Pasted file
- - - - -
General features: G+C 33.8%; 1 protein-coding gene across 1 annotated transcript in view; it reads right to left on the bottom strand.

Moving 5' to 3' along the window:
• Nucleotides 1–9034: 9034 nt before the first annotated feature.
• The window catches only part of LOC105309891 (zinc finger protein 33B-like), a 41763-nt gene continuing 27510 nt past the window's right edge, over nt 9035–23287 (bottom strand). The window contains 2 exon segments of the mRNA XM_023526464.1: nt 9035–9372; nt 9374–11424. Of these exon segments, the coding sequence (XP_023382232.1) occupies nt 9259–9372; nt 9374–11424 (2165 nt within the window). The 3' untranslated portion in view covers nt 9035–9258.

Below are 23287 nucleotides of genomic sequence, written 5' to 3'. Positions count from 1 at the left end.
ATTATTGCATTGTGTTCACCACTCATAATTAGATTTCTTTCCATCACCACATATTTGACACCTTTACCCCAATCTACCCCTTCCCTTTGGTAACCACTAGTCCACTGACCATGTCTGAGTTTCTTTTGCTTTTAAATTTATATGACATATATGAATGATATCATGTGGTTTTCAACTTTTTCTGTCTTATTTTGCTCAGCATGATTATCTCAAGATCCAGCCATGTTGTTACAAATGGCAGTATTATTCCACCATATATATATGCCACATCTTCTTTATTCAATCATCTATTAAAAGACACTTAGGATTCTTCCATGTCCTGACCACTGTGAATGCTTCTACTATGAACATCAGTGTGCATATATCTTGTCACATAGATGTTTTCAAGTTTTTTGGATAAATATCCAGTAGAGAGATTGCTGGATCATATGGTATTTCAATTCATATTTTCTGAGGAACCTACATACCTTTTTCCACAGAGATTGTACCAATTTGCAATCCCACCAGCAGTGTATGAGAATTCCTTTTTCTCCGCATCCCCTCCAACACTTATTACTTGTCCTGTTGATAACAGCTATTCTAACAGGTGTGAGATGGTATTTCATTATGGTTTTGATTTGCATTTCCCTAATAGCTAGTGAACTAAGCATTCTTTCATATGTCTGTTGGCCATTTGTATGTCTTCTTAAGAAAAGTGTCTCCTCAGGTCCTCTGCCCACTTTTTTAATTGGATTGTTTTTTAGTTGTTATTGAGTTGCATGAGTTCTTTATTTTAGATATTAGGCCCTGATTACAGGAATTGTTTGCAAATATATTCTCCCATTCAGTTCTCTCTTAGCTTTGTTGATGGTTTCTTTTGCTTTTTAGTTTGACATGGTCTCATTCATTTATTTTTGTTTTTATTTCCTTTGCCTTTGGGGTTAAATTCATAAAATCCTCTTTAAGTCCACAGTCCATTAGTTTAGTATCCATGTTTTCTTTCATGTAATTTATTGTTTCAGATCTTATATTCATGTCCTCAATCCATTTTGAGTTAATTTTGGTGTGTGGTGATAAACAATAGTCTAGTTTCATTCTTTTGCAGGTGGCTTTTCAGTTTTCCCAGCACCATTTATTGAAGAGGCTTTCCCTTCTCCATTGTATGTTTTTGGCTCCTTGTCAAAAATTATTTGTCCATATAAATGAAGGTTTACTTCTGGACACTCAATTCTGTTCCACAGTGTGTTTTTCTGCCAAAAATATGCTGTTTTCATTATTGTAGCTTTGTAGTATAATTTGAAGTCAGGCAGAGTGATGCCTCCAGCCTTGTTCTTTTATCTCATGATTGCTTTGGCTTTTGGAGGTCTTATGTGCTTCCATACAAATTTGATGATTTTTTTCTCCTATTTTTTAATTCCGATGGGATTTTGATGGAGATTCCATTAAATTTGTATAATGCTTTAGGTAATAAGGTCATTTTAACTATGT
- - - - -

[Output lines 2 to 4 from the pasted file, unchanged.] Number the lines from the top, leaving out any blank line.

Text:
Moving 5' to 3' along the window:
• Nucleotides 1–9034: 9034 nt before the first annotated feature.
• The window catches only part of LOC105309891 (zinc finger protein 33B-like), a 41763-nt gene continuing 27510 nt past the window's right edge, over nt 9035–23287 (bottom strand). The window contains 2 exon segments of the mRNA XM_023526464.1: nt 9035–9372; nt 9374–11424. Of these exon segments, the coding sequence (XP_023382232.1) occupies nt 9259–9372; nt 9374–11424 (2165 nt within the window). The 3' untranslated portion in view covers nt 9035–9258.